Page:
Bill Black: "Let me attempt again to make the basic facts clear. Third Way is not a "liberal think tank." It does not take "a centrist approach." It is not run by "fellow progressives." It is not concerned with "protecting entitlements." It is not even a "think tank." Third Way is a creature of Wall Street."
It's not news that a rich jerk is in the NYT pretending to care about our children's future and advocating that we steal even more from them than rich jerks already have stolen. But the comment thread below his post is heartening, at least as of five in the morning GMT on Friday. No one is falling for it. But then, I guess they've been reading Dean Baker.
Elizabeth Warren has some more good questions - this time about why a minority in Congress is holding up an appointment to her agency after Congress passed the law to create it. "And what I want to know is why there are agencies all over Washington who's rules are final, subject to the ordinary reviews and oversight, while the CFPB is the only agency in government, subject to a veto by other agencies. But unlike the CFPB, no one in the U.S. Senate holds up confirmation of their directors, demanding that those agencies be redesigned."
Matt Taibbi live-blogged the hearings.
This would be really good news if I didn't think it would be overturned: "Federal Judge Finds National Security Letters Unconstitutional, Bans Them. Ultra-secret national security letters that come with a gag order on the recipient are an unconstitutional impingement on free speech, a federal judge in California ruled in a decision released Friday."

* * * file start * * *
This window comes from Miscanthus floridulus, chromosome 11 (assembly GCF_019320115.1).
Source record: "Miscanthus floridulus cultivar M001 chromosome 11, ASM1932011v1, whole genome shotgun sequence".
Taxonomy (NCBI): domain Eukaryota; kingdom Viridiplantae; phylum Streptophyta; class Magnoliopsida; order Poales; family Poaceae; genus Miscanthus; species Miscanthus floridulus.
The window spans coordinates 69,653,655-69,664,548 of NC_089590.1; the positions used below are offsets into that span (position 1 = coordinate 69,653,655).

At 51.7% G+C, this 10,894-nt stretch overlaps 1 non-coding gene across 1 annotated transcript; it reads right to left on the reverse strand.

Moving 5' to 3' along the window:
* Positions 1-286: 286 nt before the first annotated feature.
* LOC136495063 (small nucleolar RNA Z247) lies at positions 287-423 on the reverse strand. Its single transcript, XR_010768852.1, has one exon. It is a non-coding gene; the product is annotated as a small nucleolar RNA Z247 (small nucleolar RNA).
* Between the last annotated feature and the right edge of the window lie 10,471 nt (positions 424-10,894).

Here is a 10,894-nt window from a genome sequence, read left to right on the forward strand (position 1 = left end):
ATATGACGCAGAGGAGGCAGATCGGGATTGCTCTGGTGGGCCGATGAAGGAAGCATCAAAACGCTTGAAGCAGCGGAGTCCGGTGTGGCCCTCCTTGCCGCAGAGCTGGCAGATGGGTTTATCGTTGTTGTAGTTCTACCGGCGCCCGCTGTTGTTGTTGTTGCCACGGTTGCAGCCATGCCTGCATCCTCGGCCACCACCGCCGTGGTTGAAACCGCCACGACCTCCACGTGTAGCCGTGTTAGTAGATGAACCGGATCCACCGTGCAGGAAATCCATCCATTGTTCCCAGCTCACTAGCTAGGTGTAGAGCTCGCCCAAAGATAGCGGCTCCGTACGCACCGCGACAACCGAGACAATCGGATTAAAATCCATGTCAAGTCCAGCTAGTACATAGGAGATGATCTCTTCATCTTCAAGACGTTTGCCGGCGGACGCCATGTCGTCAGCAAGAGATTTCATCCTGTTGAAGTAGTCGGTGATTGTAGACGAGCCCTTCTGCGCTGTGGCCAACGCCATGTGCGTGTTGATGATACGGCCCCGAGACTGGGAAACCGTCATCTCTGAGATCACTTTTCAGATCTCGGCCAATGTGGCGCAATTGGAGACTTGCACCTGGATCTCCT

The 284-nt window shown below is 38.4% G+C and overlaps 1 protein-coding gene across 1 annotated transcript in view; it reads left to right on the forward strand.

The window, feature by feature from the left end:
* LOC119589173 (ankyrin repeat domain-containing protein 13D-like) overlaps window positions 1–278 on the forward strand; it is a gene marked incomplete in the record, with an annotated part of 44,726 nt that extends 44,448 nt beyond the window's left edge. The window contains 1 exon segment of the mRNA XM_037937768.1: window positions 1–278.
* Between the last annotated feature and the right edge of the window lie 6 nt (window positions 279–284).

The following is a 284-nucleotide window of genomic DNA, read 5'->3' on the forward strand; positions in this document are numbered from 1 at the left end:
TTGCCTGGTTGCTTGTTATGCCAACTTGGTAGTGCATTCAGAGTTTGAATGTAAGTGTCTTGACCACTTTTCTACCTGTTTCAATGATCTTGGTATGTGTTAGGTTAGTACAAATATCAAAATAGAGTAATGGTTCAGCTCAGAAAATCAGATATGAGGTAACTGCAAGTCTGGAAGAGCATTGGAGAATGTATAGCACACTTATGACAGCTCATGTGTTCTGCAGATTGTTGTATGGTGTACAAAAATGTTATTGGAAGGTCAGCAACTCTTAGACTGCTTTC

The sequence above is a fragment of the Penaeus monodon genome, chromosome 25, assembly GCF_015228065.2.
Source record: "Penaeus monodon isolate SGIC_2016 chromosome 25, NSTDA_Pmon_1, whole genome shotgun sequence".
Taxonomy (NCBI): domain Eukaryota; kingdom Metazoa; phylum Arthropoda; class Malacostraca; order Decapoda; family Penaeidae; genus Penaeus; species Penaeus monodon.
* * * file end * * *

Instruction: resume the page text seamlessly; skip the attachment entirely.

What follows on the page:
Sam Seder's minions did a pretty good job covering for him while he took time off for the birth of his son Saul. One of them interviewed Christopher Petrella about the private prison industry, and there was a quick throwaway line during the introduction about how they're ending private prisons... not followed up. I couldn't find anything on the web about this and I can't figure out where that came from. Was it a gag? Because if it isn't, it should have been big news. It certainly didn't sound very likely.
The selection of a new pope from Argentina has caused some people to utter the words "Liberation Theology" again, but I'm not terribly hopeful that this pope will be any more useful than the last one, even though he rides the bus, or at least used to before he became pope.
If I were Scott Prouty, I would never have allowed my name and face to be in the press, after that 47% video went viral. Some of us still remember that Frank Willis, the security guard who noticed the Watergate break-in and was just doing his job, was never really able to find work again in Washington and suffered the consequences of this simple action. My immediate fear was that Prouty would never be able to find another job. It seems, however, that the United Steelworkers didn't want to let that happen.
I've mentioned my friend and sometimes colleague Peter Tatchell before. He's the most famous gay rights activist in Britain, so I've run into him a lot over the years, and we are usually (but not always) on the same side. In this case, though, Peter is giving a talk on what to me is Topic A these days - the anti-democratic push to destroy western economies.
A while back Swedish fan John-Henri Holmberg wrote an article for Earl Kemp's sf e-fanzine, called, "God, how silly!", about religion, the Enlightenment, and science fiction. A fine example of why Gibson said it's harder work to write for fanzines than to write professionally, because fanzine articles have to be better than that.